1) Calculate how much you are willing to spend per month.
2) Take the longest (in years) mortgage you can find and cheepest (Euribor+0,2% is better than Euribor+1%).
3) Save the amount you are not spending on your mortgage.

Whenever the mortgage cost changes (once a year), calculate whether you get more interests on your savings or on a down payment (look at the total cost). Then decide if you make a down payment or keep on saving.

My 0,02€

We took a 20 year mortgage and blindly payed every time we'd have 3K€. We payed our house in 6 years. The total cost of the mortgage was way down this way. However, the above theory has a better yield overall.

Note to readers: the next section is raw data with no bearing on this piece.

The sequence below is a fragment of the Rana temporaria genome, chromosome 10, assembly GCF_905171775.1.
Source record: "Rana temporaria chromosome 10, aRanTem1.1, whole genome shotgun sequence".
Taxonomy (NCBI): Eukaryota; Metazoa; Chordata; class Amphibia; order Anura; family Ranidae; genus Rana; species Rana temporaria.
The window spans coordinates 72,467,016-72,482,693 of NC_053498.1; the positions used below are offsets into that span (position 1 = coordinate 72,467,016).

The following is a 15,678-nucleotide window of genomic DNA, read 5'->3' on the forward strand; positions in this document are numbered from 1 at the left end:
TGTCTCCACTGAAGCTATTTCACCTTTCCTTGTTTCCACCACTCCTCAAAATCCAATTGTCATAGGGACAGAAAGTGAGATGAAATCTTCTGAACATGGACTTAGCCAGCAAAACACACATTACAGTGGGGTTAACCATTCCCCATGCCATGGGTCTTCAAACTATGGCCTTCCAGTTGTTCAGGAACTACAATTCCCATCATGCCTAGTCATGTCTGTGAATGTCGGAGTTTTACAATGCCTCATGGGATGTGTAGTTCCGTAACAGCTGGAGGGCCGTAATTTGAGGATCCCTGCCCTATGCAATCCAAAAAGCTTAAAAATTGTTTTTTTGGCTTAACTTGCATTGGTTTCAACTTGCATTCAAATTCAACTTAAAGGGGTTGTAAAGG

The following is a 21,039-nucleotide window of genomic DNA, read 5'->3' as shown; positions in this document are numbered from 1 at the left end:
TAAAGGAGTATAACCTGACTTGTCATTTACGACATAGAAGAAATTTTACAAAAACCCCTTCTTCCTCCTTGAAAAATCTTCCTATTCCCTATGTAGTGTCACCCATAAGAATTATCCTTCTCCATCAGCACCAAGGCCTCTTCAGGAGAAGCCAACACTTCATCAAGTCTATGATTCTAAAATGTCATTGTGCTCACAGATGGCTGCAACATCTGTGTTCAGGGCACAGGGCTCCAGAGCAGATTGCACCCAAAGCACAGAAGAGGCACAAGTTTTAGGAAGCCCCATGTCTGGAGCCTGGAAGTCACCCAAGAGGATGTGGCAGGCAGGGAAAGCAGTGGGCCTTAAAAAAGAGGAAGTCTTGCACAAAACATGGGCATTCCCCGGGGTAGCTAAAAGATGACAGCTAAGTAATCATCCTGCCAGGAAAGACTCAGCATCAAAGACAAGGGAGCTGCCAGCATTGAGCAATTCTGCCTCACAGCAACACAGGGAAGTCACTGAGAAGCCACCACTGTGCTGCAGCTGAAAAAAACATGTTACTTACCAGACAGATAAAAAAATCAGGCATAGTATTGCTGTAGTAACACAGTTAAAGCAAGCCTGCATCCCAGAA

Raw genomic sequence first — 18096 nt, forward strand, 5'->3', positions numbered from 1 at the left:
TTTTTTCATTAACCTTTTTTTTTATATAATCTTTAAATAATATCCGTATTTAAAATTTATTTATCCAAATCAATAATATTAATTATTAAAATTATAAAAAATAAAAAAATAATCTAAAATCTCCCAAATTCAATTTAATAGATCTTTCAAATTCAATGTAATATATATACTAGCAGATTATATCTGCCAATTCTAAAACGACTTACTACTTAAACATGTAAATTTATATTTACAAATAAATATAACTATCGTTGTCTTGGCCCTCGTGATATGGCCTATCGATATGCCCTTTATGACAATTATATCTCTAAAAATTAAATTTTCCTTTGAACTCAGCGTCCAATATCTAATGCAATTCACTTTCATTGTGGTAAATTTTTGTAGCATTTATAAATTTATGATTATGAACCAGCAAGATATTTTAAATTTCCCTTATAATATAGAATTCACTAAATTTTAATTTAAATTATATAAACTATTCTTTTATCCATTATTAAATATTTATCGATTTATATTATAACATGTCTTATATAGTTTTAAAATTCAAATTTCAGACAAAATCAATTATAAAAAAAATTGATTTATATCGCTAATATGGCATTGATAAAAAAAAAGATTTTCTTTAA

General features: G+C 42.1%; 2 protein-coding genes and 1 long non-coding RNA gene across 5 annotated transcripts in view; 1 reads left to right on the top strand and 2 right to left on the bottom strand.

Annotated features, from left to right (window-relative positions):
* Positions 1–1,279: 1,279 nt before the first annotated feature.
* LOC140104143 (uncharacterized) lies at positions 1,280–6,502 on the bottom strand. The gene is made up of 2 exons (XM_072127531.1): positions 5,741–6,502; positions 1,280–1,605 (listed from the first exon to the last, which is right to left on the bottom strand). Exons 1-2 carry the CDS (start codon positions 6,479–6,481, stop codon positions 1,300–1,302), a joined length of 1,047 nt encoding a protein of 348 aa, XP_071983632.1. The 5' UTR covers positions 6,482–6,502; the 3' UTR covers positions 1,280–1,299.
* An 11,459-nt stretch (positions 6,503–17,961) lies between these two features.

• I'd go for the longer mortgage (just in case you hadn't noticed) – GUI Junkie Sep 4 '10 at 21:17
  • I'd vote @SpecKK up for 'Diversifying into other investments' but I can't. Ow, well. – GUI Junkie Sep 4 '10 at 22:57
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It depends on your situation. Situations may change.

There are also other factors:

  • The ability to deduct mortgage interest, combined with other charitable contributions is essentially a subsidy of your mortgage. If you donate $5k to your church, you probably don't clear the standard deduction, but with the mortgage deduction, you could yield a $1,500 annual return from that contribution.
  • Taxes are likely to increase, so the value of that deduction will increase as well.
  • Rates are very low, and get pushed lower by your deductions. You're basically getting free money.

Being free and clear is nice, but there is an opportunity cost.